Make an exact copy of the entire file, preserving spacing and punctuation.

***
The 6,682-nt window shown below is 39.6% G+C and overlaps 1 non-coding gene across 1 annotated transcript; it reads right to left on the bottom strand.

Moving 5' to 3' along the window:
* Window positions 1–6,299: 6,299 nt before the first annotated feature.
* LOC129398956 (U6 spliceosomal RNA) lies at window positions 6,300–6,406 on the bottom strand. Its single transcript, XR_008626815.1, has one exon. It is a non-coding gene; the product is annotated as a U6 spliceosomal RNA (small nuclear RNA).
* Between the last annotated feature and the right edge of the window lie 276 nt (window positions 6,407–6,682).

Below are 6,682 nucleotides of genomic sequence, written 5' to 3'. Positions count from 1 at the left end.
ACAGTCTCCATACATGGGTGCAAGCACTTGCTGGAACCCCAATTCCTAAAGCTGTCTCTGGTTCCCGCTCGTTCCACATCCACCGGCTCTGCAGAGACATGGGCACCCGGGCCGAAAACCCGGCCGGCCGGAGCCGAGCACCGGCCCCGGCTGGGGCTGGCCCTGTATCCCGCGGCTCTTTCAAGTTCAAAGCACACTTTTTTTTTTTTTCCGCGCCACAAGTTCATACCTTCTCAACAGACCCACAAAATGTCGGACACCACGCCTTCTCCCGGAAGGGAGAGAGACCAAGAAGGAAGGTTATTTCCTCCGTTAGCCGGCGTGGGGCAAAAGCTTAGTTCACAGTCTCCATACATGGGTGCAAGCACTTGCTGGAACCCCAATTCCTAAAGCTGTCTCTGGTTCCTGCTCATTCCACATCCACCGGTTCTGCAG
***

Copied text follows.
The 6,682-nt window shown below is 39.6% G+C and overlaps 1 non-coding gene across 1 annotated transcript; it reads right to left on the bottom strand.

Moving 5' to 3' along the window:
* Window positions 1–6,299: 6,299 nt before the first annotated feature.
* LOC129398956 (U6 spliceosomal RNA) lies at window positions 6,300–6,406 on the bottom strand. Its single transcript, XR_008626815.1, has one exon. It is a non-coding gene; the product is annotated as a U6 spliceosomal RNA (small nuclear RNA).
* Between the last annotated feature and the right edge of the window lie 276 nt (window positions 6,407–6,682).

Below are 6,682 nucleotides of genomic sequence, written 5' to 3'. Positions count from 1 at the left end.
ACAGTCTCCATACATGGGTGCAAGCACTTGCTGGAACCCCAATTCCTAAAGCTGTCTCTGGTTCCCGCTCGTTCCACATCCACCGGCTCTGCAGAGACATGGGCACCCGGGCCGAAAACCCGGCCGGCCGGAGCCGAGCACCGGCCCCGGCTGGGGCTGGCCCTGTATCCCGCGGCTCTTTCAAGTTCAAAGCACACTTTTTTTTTTTTTCCGCGCCACAAGTTCATACCTTCTCAACAGACCCACAAAATGTCGGACACCACGCCTTCTCCCGGAAGGGAGAGAGACCAAGAAGGAAGGTTATTTCCTCCGTTAGCCGGCGTGGGGCAAAAGCTTAGTTCACAGTCTCCATACATGGGTGCAAGCACTTGCTGGAACCCCAATTCCTAAAGCTGTCTCTGGTTCCTGCTCATTCCACATCCACCGGTTCTGCAG